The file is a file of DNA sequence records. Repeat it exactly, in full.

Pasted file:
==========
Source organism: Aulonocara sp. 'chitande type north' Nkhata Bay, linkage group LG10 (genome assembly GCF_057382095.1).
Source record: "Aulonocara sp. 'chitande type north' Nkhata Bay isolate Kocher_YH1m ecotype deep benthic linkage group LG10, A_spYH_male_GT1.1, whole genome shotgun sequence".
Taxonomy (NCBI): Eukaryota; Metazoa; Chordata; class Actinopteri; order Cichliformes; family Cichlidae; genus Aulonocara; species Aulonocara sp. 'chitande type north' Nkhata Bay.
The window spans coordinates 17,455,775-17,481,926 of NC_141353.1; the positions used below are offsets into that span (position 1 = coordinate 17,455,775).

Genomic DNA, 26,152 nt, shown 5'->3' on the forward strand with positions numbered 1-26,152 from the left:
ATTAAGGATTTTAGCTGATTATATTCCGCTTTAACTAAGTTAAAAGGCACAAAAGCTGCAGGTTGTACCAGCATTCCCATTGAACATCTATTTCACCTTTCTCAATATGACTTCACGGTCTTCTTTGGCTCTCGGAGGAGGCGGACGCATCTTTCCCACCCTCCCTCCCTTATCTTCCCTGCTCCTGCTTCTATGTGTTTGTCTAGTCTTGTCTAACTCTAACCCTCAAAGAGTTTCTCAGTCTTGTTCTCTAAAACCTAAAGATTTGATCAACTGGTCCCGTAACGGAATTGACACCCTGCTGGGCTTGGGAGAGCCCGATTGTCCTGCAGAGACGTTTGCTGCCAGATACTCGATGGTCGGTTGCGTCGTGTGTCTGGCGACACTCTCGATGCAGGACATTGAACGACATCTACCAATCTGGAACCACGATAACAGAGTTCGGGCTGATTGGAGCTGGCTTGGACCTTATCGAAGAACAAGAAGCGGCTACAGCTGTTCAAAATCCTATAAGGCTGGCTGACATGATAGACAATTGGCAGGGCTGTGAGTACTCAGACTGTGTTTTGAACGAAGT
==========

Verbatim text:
Source organism: Aulonocara sp. 'chitande type north' Nkhata Bay, linkage group LG10 (genome assembly GCF_057382095.1).
Source record: "Aulonocara sp. 'chitande type north' Nkhata Bay isolate Kocher_YH1m ecotype deep benthic linkage group LG10, A_spYH_male_GT1.1, whole genome shotgun sequence".
Taxonomy (NCBI): Eukaryota; Metazoa; Chordata; class Actinopteri; order Cichliformes; family Cichlidae; genus Aulonocara; species Aulonocara sp. 'chitande type north' Nkhata Bay.
The window spans coordinates 17,455,775-17,481,926 of NC_141353.1; the positions used below are offsets into that span (position 1 = coordinate 17,455,775).

Genomic DNA, 26,152 nt, shown 5'->3' on the forward strand with positions numbered 1-26,152 from the left:
ATTAAGGATTTTAGCTGATTATATTCCGCTTTAACTAAGTTAAAAGGCACAAAAGCTGCAGGTTGTACCAGCATTCCCATTGAACATCTATTTCACCTTTCTCAATATGACTTCACGGTCTTCTTTGGCTCTCGGAGGAGGCGGACGCATCTTTCCCACCCTCCCTCCCTTATCTTCCCTGCTCCTGCTTCTATGTGTTTGTCTAGTCTTGTCTAACTCTAACCCTCAAAGAGTTTCTCAGTCTTGTTCTCTAAAACCTAAAGATTTGATCAACTGGTCCCGTAACGGAATTGACACCCTGCTGGGCTTGGGAGAGCCCGATTGTCCTGCAGAGACGTTTGCTGCCAGATACTCGATGGTCGGTTGCGTCGTGTGTCTGGCGACACTCTCGATGCAGGACATTGAACGACATCTACCAATCTGGAACCACGATAACAGAGTTCGGGCTGATTGGAGCTGGCTTGGACCTTATCGAAGAACAAGAAGCGGCTACAGCTGTTCAAAATCCTATAAGGCTGGCTGACATGATAGACAATTGGCAGGGCTGTGAGTACTCAGACTGTGTTTTGAACGAAGT